From California to Maine this week, immigrant youth and supporters organized sit-ins at the offices of elected officials in the hopes of forcing a legislative solution for DREAMers by the end of the year.
Michigan is one of the 15 states plus the District of Columbia to have a Third-Grade Reading Retention Law. Starting in 2020, a third-grader who doesn't meet a certain reading proficiency level will have to repeat that grade. In response, schools are preparing for a potential surge in English Language Learner (ELL) students who may be held back because of the law.
The superintendent of the Miami-Dade schools plans to ask Florida officials to let students who fled Hurricane Maria skip the state exams that are required for graduation. Alberto M. Carvalho told board members at a meeting last month that he would request a testing waiver from the state of Florida. If granted, that waiver would allow about 90 11th and 12th grade students to skip the Florida Standards Assessments, which students must pass to earn diplomas.
Omar Salinas Chacón, senior political science and Spanish major and DACA student, was named Student of the Year by the National Collegiate Honors Council (NCHC) at its national conference in Atlanta, Georgia. The conference lasted from Nov. 8 to 12 and was Salinas Chacón's fourth in a row in which he gave a presentation as part of a panel within the diversity thread.
With one-time funding through the emergency levy passed at the start of the school year, district officials hired two English Language paraprofessionals at Teton High School to support close to 50 ESL students. ESL or English as a Second Language students at the high school is a focused need for teachers, said Lisie Smith, head of the teacher's association and these two paraprofessionals were important educational gap to fill this year.
The Senate tax bill that passed in the wee hours of Saturday morning could have massive implications for schools and universities, students and parents. Public education advocates warned that certain provisions could put pressure on state and local spending for public schools while giving parents incentives to send children to private schools.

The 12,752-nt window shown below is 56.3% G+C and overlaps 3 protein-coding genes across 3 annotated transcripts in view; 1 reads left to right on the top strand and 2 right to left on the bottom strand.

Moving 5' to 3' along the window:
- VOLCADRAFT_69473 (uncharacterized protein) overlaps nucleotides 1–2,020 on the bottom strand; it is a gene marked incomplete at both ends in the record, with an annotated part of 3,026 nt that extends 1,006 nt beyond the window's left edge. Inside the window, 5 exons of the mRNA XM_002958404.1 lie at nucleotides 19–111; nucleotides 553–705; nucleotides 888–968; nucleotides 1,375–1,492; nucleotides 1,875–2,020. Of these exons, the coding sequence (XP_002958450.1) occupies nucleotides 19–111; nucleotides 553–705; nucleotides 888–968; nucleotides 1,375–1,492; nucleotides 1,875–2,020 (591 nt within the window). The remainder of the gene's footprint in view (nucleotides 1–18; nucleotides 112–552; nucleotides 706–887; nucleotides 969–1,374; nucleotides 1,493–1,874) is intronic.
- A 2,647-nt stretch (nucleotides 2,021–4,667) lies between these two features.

"Amina is one of millions of people affected by the ongoing Syrian conflict. Following a vicious attack in their home neighborhood, the teen and her family struggle to find normalcy amid the political chaos. They join the ranks of refugees fleeing for survival, traveling through Syria, Lebanon, and ultimately Canada. This is a collaborative masterpiece: Kullab, a reporter who has an extensive background covering conflicts in Lebanon, Turkey, and Iraq, has teamed up with cartoonist Roche to deliver this emotional narrative… this is a must-purchase for any teen or adult graphic novel collection."
It's been a long work day, but two dozen parents have come straight from their jobs in the orchards and packing plants to this classroom in their children's high school. They want their questions answered. In Spanish, they're firing off queries at the associate principal. Three months ago, these parents understood little about their school. Nearly all are from Mexico, many with little formal education. They come from countries where the schools work differently. But after a nine-week training program, they're brimming with information and new power. And their questions keep coming.
John Bachmann, 55, of Montclair, volunteers two hours every Wednesday evening, teaching English as a Second Language to Syrian refugees at NJ Rebuild's Program (gera-ngo.org/esl), a nonprofit organization based in Wayne. Bachmann has been volunteering since September. The program is sponsored by GERA (Global Emergency Response and Assistance) located in Paterson, (also at gera-ngo.org). The word “gera” means neighbor in Arabic. Bachmann said he is among approximately a half dozen Montclair residents who also give of their time at the program, and that he was inspired to volunteer by his parents' story; they came from West Berlin, Germany and were sponsored by strangers. They spoke very little English. "By the help of people here, they found their way," he says.
Yes, the vocabulary in New York Times articles can be challenging, and teachers of English language learners may assume it’s too hard for their students. But Larry Ferlazzo, who writes regularly about how he uses The Times in his E.L.L. classroom, has taught with articles on everything from climate change to Valentine’s Day, and he has a few tips to share.